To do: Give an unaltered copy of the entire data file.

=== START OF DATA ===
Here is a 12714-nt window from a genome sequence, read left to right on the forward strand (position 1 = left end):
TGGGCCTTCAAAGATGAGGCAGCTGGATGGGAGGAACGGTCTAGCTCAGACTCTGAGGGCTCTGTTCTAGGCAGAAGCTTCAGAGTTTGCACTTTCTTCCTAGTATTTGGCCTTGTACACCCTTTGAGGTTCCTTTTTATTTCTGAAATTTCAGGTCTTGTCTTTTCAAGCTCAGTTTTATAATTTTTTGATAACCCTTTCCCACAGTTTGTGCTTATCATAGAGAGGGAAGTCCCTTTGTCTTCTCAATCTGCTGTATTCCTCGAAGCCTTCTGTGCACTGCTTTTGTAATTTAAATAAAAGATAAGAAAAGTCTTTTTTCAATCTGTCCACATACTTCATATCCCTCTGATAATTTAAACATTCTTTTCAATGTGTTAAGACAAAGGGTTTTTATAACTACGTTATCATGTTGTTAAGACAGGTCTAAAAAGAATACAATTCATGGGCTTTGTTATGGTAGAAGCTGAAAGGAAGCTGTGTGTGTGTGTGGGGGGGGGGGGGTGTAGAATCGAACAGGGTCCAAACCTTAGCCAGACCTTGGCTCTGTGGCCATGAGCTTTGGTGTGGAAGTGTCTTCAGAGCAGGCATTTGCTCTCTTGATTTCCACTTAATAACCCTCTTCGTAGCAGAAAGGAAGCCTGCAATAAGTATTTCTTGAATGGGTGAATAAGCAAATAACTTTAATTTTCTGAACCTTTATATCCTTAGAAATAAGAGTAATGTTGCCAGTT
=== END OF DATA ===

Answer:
Here is a 12714-nt window from a genome sequence, read left to right on the forward strand (position 1 = left end):
TGGGCCTTCAAAGATGAGGCAGCTGGATGGGAGGAACGGTCTAGCTCAGACTCTGAGGGCTCTGTTCTAGGCAGAAGCTTCAGAGTTTGCACTTTCTTCCTAGTATTTGGCCTTGTACACCCTTTGAGGTTCCTTTTTATTTCTGAAATTTCAGGTCTTGTCTTTTCAAGCTCAGTTTTATAATTTTTTGATAACCCTTTCCCACAGTTTGTGCTTATCATAGAGAGGGAAGTCCCTTTGTCTTCTCAATCTGCTGTATTCCTCGAAGCCTTCTGTGCACTGCTTTTGTAATTTAAATAAAAGATAAGAAAAGTCTTTTTTCAATCTGTCCACATACTTCATATCCCTCTGATAATTTAAACATTCTTTTCAATGTGTTAAGACAAAGGGTTTTTATAACTACGTTATCATGTTGTTAAGACAGGTCTAAAAAGAATACAATTCATGGGCTTTGTTATGGTAGAAGCTGAAAGGAAGCTGTGTGTGTGTGTGGGGGGGGGGGGGTGTAGAATCGAACAGGGTCCAAACCTTAGCCAGACCTTGGCTCTGTGGCCATGAGCTTTGGTGTGGAAGTGTCTTCAGAGCAGGCATTTGCTCTCTTGATTTCCACTTAATAACCCTCTTCGTAGCAGAAAGGAAGCCTGCAATAAGTATTTCTTGAATGGGTGAATAAGCAAATAACTTTAATTTTCTGAACCTTTATATCCTTAGAAATAAGAGTAATGTTGCCAGTT